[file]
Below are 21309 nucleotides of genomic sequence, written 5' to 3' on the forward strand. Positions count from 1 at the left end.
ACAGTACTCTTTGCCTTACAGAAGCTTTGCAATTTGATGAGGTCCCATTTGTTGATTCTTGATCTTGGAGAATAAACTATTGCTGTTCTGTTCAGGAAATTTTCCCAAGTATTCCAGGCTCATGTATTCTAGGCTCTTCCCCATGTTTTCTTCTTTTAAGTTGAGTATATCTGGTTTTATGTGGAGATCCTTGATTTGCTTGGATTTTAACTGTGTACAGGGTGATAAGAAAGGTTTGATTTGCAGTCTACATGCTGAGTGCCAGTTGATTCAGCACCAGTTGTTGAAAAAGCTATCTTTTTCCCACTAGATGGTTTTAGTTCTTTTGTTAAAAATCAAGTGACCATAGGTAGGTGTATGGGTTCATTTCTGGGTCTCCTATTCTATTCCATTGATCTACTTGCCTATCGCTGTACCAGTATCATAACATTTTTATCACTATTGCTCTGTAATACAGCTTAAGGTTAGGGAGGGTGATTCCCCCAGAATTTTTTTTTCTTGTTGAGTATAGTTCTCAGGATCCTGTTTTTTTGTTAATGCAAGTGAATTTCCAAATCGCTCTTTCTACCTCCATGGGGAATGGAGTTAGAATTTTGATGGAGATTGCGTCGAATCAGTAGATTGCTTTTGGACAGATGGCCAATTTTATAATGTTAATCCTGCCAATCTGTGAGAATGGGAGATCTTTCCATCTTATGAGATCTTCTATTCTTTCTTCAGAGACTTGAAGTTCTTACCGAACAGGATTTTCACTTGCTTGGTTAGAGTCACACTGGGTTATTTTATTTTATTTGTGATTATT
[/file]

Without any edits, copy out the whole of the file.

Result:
Below are 21309 nucleotides of genomic sequence, written 5' to 3' on the forward strand. Positions count from 1 at the left end.
ACAGTACTCTTTGCCTTACAGAAGCTTTGCAATTTGATGAGGTCCCATTTGTTGATTCTTGATCTTGGAGAATAAACTATTGCTGTTCTGTTCAGGAAATTTTCCCAAGTATTCCAGGCTCATGTATTCTAGGCTCTTCCCCATGTTTTCTTCTTTTAAGTTGAGTATATCTGGTTTTATGTGGAGATCCTTGATTTGCTTGGATTTTAACTGTGTACAGGGTGATAAGAAAGGTTTGATTTGCAGTCTACATGCTGAGTGCCAGTTGATTCAGCACCAGTTGTTGAAAAAGCTATCTTTTTCCCACTAGATGGTTTTAGTTCTTTTGTTAAAAATCAAGTGACCATAGGTAGGTGTATGGGTTCATTTCTGGGTCTCCTATTCTATTCCATTGATCTACTTGCCTATCGCTGTACCAGTATCATAACATTTTTATCACTATTGCTCTGTAATACAGCTTAAGGTTAGGGAGGGTGATTCCCCCAGAATTTTTTTTTCTTGTTGAGTATAGTTCTCAGGATCCTGTTTTTTTGTTAATGCAAGTGAATTTCCAAATCGCTCTTTCTACCTCCATGGGGAATGGAGTTAGAATTTTGATGGAGATTGCGTCGAATCAGTAGATTGCTTTTGGACAGATGGCCAATTTTATAATGTTAATCCTGCCAATCTGTGAGAATGGGAGATCTTTCCATCTTATGAGATCTTCTATTCTTTCTTCAGAGACTTGAAGTTCTTACCGAACAGGATTTTCACTTGCTTGGTTAGAGTCACACTGGGTTATTTTATTTTATTTGTGATTATT